Perhaps you received a modest tax refund or an unexpected gift. Or maybe you just happened to be walking down the street and saw a $100 bill flapping against the pavement, waiting to be claimed. (Hey, stranger things have happened.) Your first inclination might be to spend your newfound mini-fortune, rather than doing something responsible with that money -- especially since $100 is hardly a life-changing amount.
Continue Reading Below
But while $100 may not seem like a monumental sum, it can have a pretty significant long-term impact if you put it to good use. Here are five moves to consider.
IMAGE SOURCE: GETTY IMAGES.
1. Contribute to your emergency fund
A shocking number of Americans claim they don't have enough money on hand to cover a $1,000 emergency. No matter how much money you make, you should always have three to six months' worth of living expenses socked away in an accessible emergency fund. This is the best way to protect yourself if you lose your job or fall ill and find yourself without an income. If your emergency account isn't fully funded, then you should put any extra money you get your hands on into savings.
2. Start or add to a retirement account
It's almost frightening to think about, but a whopping one-third of Americans don't have any retirement savings whatsoever. If you find yourself with an extra $100 on hand, then another good bet is to stick it in a retirement account and invest it to help it grow. And if you think $100 won't do much for you in the grand scheme of things, think again. If you were to put that $100 in a 401(k) or IRA and choose investments that generate an average annual 8% return, then after 40 years, it would grow to almost $2,200 -- an amount that could come in quite handy when you're living on a fixed income.
3. Pay down a credit card balance
Credit card companies like it when cardholders carry balances, because that's how they make their money. Carrying a balance, no matter how small, means automatically losing money to interest charges. If you owe money on your credit card, then using that $100 to reduce or eliminate your debt would be a very smart move. Granted, that $100 on its own probably won't save you a whole lot in interest, but it will get you one step closer to becoming debt-free. Plus, paying off bad debt can help boost your credit score, and the better your score, the less it will cost you to borrow money in the future.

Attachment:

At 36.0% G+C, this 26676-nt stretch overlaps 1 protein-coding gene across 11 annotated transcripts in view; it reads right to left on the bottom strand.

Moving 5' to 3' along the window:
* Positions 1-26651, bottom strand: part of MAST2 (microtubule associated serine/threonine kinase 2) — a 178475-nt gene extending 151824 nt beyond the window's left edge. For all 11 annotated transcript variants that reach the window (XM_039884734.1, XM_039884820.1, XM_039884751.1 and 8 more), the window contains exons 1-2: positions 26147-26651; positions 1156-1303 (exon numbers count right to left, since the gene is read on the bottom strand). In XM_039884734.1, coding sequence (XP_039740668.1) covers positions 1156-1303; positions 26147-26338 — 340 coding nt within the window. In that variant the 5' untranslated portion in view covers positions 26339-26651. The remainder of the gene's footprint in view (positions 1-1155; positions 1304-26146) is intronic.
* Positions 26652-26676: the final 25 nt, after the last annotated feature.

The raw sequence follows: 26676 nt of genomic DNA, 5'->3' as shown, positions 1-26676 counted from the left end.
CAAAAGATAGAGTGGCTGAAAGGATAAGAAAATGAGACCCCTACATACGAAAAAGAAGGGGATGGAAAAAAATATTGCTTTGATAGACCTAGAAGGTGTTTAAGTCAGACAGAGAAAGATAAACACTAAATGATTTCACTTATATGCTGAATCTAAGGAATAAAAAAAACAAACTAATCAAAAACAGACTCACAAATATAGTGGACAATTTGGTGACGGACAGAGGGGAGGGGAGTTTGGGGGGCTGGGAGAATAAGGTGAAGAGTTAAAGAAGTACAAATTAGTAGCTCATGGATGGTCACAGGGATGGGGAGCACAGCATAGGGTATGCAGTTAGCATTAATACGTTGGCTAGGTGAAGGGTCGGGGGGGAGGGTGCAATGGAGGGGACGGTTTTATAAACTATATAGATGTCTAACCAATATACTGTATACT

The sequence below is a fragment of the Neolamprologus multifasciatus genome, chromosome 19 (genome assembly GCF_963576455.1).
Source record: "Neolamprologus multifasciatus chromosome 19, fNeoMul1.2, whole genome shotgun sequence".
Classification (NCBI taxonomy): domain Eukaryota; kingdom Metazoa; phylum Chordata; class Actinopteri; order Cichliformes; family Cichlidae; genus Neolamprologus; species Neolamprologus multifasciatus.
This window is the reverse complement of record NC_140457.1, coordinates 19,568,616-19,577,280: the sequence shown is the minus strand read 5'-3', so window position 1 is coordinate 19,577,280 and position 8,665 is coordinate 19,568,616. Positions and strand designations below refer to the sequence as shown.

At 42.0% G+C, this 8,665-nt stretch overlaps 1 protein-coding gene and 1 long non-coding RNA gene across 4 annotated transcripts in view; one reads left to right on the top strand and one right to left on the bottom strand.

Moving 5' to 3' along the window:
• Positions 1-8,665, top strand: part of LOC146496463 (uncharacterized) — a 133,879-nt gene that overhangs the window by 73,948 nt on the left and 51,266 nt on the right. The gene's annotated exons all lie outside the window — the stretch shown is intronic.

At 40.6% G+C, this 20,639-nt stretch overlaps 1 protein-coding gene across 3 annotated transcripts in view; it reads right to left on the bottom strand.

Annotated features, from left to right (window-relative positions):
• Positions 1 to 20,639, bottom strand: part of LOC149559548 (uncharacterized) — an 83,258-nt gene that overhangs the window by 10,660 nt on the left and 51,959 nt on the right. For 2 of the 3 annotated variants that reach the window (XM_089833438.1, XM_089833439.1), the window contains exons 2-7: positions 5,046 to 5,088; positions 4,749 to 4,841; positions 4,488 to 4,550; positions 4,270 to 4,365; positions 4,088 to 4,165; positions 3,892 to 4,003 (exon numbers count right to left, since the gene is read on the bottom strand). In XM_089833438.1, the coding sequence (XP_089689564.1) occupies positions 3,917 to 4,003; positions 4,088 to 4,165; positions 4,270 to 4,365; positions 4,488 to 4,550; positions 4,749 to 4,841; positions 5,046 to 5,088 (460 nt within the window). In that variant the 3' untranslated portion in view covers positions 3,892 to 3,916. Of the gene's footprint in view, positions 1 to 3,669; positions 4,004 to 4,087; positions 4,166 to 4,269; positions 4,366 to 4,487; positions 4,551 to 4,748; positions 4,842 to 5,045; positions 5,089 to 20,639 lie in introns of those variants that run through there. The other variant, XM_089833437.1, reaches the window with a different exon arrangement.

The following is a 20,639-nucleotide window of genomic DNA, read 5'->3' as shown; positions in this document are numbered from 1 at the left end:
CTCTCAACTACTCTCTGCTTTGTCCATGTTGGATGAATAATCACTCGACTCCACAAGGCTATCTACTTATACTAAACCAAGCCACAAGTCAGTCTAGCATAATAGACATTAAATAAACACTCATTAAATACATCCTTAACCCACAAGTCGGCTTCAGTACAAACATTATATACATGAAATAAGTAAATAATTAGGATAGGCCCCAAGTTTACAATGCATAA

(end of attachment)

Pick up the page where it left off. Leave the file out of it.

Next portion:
4. Invest in yourself
Is a missing skill or certification standing in the way of a higher salary? If so, you might use that money to pay for a course or license that helps you not only excel at your career, but command more money as well. Imagine that a $100 online Web design course results in a $1,000 bump in salary. That's a 900% return on investment. Talk about money well spent.
5. Buy some stocks
A single Benjamin probably won't make you a fortune in the stock market, but if you don't need the money for something immediate, then you can use it to open up a low-cost, no- or low-minimum brokerage account and start investing for your future financial goals. Buying stocks for the first time can be intimidating, but getting over that hurdle can pave the way for a lifetime of rewarding investments.
Though $100 may not seem like much, it can actually go a long way toward helping you reach certain financial milestones. So before you go and blow that money in one fell swoop, take a minute to think about how it might better serve your needs in the long run.
The $15,834 Social Security bonus most retirees completely overlook If you're like most Americans, you're a few years (or more) behind on your retirement savings. But a handful of little-known "Social Security secrets" could help ensure a boost in your retirement income. For example: one easy trick could pay you as much as $15,834 more... each year! Once you learn how to maximize your Social Security benefits, we think you could retire confidently with the peace of mind we're all after.Simply click here to discover how to learn more about these strategies.
Try any of our Foolish newsletter services free for 30 days. We Fools may not all hold the same opinions, but we all believe that considering a diverse range of insights makes us better investors. The Motley Fool has a disclosure policy.